Panic ensued. Thankfully all of the other clinic participants were wonderfully kind and everyone chipped in to help me get her ready, from fetching us a bucket of warm water to attacking Whisper with grooming spray. Still, there was only so much we could do before I had to tack up and go. So I brought the baby powder with me ringside and, out of sheer desperation, started rubbing fistfuls of it into her coat.
It worked. Whisper was restored to an almost-white horse. She wore almost a whole container of baby powder for our last shoot, but she looked clean and presentable enough for TV. I had to be careful not to pat her too much while wearing my black gloves, but was so grateful for my vet’s advice.*
My vet also gave me some phenomenal advice about biosecurity when bringing Whisper to the new farm, such as: Bring her own water and feed buckets. Soak her hay to help reduce the risk of colic (she colics frequently). Bring your own manure fork. Bring water from your own farm to avoid her deciding that the new water tastes funny.
Lesson #4: TV Brings Out All of Your Habits
Part of our focus for the clinic was going to be calming Whisper down in new environments (which quickly unsettle her) and helping me learn to help her in those situations. As the cameras started rolling I realized that my default in tense situations with Whisper is to start singing. Alas, I am not blessed with a pleasant singing voice, and as I refused to belt out tunes on television, I started talking to her instead. And talk I did – constantly. I don’t think I shut up once during that first day of filming. (And yes, I was wearing a mic.) So, instead of my humming a tune, the episode will likely feature my nervous – incessant – chatter. Oh well.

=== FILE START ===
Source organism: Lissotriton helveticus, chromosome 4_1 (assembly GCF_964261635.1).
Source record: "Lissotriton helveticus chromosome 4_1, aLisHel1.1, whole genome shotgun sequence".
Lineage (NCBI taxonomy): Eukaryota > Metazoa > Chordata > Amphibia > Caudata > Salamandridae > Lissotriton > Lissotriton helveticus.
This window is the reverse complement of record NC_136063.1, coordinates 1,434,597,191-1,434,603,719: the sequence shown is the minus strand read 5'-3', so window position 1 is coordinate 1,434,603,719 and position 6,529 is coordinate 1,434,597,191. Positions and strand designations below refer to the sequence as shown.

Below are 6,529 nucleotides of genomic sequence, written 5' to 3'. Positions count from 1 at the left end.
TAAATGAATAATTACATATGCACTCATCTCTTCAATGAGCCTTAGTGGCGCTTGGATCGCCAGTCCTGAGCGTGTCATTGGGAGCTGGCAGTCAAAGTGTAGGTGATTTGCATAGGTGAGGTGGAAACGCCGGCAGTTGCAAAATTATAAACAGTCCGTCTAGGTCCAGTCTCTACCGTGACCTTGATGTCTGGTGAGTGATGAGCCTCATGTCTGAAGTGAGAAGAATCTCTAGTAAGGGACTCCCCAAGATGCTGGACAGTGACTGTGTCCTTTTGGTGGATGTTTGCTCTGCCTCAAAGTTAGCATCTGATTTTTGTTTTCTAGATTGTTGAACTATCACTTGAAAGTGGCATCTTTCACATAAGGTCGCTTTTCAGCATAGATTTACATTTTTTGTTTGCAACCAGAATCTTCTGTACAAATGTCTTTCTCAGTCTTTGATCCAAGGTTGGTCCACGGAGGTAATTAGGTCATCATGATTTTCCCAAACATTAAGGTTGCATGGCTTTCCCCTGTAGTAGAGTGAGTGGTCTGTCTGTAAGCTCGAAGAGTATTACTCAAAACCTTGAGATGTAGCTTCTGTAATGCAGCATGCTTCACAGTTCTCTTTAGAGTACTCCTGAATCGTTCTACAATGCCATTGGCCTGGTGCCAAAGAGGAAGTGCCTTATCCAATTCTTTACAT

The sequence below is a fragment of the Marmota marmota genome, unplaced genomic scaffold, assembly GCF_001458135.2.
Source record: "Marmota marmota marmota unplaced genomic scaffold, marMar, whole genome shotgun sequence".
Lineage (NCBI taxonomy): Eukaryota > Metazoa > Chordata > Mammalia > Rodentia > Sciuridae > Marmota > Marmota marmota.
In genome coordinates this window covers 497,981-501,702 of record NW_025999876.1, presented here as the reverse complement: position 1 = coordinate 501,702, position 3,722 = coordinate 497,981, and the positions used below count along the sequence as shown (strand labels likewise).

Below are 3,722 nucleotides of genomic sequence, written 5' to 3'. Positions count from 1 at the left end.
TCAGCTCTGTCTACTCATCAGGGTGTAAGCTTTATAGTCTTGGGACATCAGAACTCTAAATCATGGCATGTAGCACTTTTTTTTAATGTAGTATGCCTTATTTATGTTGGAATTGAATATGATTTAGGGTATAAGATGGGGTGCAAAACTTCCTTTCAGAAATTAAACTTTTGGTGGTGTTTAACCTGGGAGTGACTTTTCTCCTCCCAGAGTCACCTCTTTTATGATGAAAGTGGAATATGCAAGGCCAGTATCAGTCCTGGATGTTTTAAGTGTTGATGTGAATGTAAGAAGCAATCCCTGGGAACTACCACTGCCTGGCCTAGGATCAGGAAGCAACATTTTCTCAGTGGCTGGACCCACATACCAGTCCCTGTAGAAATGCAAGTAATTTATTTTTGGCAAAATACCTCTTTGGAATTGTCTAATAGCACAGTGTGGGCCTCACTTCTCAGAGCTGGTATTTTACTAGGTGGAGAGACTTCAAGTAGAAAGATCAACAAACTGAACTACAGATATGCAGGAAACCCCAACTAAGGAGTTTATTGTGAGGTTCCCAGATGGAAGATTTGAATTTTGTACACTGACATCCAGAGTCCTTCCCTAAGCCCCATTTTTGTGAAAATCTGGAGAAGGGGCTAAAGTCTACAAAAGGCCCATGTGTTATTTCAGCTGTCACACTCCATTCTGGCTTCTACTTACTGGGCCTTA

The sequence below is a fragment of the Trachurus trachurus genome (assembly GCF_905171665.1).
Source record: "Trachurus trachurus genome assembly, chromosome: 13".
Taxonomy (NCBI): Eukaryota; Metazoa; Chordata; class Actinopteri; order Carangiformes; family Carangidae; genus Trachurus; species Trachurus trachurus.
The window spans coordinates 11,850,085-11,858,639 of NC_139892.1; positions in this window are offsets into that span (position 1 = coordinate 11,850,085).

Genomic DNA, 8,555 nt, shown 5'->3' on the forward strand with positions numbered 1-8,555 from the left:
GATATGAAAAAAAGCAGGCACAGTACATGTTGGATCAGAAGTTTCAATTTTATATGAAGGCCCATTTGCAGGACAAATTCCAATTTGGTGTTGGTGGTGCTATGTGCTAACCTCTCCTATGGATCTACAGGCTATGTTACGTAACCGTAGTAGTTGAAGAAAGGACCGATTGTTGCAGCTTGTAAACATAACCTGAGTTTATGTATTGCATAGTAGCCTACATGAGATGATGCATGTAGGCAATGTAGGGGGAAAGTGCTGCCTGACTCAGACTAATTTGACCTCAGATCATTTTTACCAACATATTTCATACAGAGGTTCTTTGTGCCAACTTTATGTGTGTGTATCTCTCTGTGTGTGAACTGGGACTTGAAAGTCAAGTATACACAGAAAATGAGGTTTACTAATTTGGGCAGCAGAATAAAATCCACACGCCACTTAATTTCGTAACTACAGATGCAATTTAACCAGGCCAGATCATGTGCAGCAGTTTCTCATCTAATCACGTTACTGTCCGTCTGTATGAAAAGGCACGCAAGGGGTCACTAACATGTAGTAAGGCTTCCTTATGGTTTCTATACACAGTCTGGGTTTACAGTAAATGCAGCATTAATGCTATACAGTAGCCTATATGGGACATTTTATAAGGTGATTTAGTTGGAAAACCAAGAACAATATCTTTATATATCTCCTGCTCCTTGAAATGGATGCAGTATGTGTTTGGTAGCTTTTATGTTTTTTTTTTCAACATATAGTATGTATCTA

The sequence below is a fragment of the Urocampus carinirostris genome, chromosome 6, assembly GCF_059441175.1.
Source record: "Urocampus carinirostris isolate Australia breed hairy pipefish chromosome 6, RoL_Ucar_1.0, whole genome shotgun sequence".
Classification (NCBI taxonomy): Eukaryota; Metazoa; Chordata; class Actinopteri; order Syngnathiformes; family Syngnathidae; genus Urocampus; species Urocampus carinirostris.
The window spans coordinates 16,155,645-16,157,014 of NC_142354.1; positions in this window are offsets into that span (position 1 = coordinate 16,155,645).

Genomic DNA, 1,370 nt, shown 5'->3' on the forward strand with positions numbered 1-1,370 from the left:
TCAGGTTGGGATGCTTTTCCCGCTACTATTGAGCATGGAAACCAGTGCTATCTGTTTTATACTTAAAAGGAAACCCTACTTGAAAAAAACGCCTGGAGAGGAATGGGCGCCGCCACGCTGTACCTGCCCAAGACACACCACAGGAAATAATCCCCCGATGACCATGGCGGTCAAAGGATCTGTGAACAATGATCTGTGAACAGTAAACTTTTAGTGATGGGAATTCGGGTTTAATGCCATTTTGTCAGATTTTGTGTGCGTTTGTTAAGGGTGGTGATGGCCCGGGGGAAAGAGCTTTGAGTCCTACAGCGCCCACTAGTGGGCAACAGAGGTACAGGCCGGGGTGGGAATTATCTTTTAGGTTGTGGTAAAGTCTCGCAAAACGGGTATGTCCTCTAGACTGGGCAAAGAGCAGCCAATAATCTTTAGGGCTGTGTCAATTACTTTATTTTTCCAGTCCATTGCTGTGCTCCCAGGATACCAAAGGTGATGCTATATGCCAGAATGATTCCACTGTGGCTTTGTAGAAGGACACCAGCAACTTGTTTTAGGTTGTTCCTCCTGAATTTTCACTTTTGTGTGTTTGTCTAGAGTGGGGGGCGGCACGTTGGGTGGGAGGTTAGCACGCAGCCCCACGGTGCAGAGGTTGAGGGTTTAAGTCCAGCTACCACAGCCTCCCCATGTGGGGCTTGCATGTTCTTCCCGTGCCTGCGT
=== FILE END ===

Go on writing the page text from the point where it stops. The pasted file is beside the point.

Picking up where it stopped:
Lesson #5: At the End of the Day, Just Enjoy It
There is only so much stressing and worrying that you can take. Thankfully by the time we got Whisper to the farm safely, I was already exhausted – so exhausted, in fact, that the jitters couldn’t really take effect. When it came time for me to mount up the next day, I was nervous, but there was also a hint of excitement there.
Filming our episode seemed somewhat surreal (enhanced by a camera malfunction on day 2 which led to a VERY extended final shoot). Through it all, Whisper was a star, and I was grateful to stay in the saddle. Looking back, I still can’t quite believe that we did it. Would I do it again? Absolutely. Just let me stock up on some more baby powder.